Day Two featured panels on the evolution of source plasma collection and a discussion of current challenges facing the plasma industry. The panel on Source plasma collection began with a presentation from Göte Carlebjörk on how collection has changed since the inception of PPTA 25 years ago. He underlined how many of the changes have been patient-driven. Charles Auger spoke to how innovations such as computer systems, automated plasmapheresis, and advanced testing streamlined the plasma collection process, improving the experience for both centers and donors. Mr. Auger also introduced a new perspective on the relation between donors and plasma centers. The session concluded with a detailed overview of how plasma logistics have evolved from Michael Deem. Improvements in domestic & international transport, freezer storage, tracking systems, and technology have increased efficiency and substantially reduced losses in the plasma supply chain.

The final session of the 2017 Plasma Protein Forum featured PPTA experts who discussed current challenges facing the plasma industry. Jan M. Bult, PPTA President and CEO, discussed the need to collect more plasma in different parts of the world. Although many countries have increased plasma collection efficiency, distinct challenges remain worldwide, particularly in India and China. Mr. Bult pointed out the importance of increasing plasma collection in the rest of the world to globally improve access to safe and effective plasma protein therapies for patients. Larisa Cervenakova M.D., PPTA Medical Director, gave a presentation on Creutzfeldt - Jakob disease (CJD). She summarized the types of CJD and the industry’s recent statement on plasma protein product safety in response to two cases of sporadic CJD reported in the UK. George Schreiber, ScD, PPTA Director of Epidemiology, addressed source plasma safety. His talk highlighted industry efforts with respect to donor, manufacturing pool, and the fractionation process quality which result in safe, high quality plasma products. Dr. Schreiber presented compelling data on the impact of IQPP & QSEAL standards on reducing the risk of pathogen safety.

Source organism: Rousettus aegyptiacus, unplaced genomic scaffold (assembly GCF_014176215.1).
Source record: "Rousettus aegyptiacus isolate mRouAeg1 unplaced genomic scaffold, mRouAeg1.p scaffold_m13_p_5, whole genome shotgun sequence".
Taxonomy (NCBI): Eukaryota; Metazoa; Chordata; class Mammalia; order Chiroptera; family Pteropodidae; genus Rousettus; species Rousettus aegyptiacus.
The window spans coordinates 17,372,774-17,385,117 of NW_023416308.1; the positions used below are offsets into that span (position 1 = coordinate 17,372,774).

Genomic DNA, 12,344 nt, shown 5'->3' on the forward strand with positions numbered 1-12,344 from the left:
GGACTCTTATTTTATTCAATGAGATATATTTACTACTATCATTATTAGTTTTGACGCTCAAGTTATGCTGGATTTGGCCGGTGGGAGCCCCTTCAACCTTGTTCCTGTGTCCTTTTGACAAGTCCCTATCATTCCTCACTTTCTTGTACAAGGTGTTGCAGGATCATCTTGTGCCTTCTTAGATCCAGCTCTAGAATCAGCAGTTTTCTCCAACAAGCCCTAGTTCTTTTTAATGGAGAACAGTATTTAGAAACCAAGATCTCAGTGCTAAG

PPTA sincerely thanks our Sponsors & Exhibitors; Save the Date for the 2018 Plasma Protein Forum, June 12 – 13, at the Washington Marriott Georgetown in Washington, D.C.